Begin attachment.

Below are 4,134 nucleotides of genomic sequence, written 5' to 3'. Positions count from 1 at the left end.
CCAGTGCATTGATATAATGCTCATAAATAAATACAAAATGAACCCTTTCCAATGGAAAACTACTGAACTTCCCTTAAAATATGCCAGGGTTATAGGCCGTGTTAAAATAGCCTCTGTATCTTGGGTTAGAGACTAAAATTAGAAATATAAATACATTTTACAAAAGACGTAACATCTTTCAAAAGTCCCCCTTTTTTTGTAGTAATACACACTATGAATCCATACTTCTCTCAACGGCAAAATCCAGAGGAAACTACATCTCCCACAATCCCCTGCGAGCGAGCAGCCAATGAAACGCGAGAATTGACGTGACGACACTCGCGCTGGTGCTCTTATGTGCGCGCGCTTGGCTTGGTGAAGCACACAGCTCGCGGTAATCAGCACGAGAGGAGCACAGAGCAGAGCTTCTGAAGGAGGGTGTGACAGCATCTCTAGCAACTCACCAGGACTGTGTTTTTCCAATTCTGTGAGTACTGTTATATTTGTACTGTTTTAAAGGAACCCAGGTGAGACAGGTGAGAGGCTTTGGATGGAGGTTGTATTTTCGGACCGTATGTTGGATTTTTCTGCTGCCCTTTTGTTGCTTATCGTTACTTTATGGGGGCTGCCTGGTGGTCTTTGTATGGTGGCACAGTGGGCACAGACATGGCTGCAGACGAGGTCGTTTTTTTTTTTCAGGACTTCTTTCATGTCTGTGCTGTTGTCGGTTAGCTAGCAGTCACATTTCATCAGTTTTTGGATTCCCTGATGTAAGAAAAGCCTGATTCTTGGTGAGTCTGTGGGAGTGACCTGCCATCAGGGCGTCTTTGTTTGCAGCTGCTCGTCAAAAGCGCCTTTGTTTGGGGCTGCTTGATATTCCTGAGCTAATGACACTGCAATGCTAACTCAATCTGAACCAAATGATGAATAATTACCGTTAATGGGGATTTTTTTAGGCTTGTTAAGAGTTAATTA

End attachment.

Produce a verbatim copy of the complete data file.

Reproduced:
Below are 4,134 nucleotides of genomic sequence, written 5' to 3'. Positions count from 1 at the left end.
CCAGTGCATTGATATAATGCTCATAAATAAATACAAAATGAACCCTTTCCAATGGAAAACTACTGAACTTCCCTTAAAATATGCCAGGGTTATAGGCCGTGTTAAAATAGCCTCTGTATCTTGGGTTAGAGACTAAAATTAGAAATATAAATACATTTTACAAAAGACGTAACATCTTTCAAAAGTCCCCCTTTTTTTGTAGTAATACACACTATGAATCCATACTTCTCTCAACGGCAAAATCCAGAGGAAACTACATCTCCCACAATCCCCTGCGAGCGAGCAGCCAATGAAACGCGAGAATTGACGTGACGACACTCGCGCTGGTGCTCTTATGTGCGCGCGCTTGGCTTGGTGAAGCACACAGCTCGCGGTAATCAGCACGAGAGGAGCACAGAGCAGAGCTTCTGAAGGAGGGTGTGACAGCATCTCTAGCAACTCACCAGGACTGTGTTTTTCCAATTCTGTGAGTACTGTTATATTTGTACTGTTTTAAAGGAACCCAGGTGAGACAGGTGAGAGGCTTTGGATGGAGGTTGTATTTTCGGACCGTATGTTGGATTTTTCTGCTGCCCTTTTGTTGCTTATCGTTACTTTATGGGGGCTGCCTGGTGGTCTTTGTATGGTGGCACAGTGGGCACAGACATGGCTGCAGACGAGGTCGTTTTTTTTTTTCAGGACTTCTTTCATGTCTGTGCTGTTGTCGGTTAGCTAGCAGTCACATTTCATCAGTTTTTGGATTCCCTGATGTAAGAAAAGCCTGATTCTTGGTGAGTCTGTGGGAGTGACCTGCCATCAGGGCGTCTTTGTTTGCAGCTGCTCGTCAAAAGCGCCTTTGTTTGGGGCTGCTTGATATTCCTGAGCTAATGACACTGCAATGCTAACTCAATCTGAACCAAATGATGAATAATTACCGTTAATGGGGATTTTTTTAGGCTTGTTAAGAGTTAATTA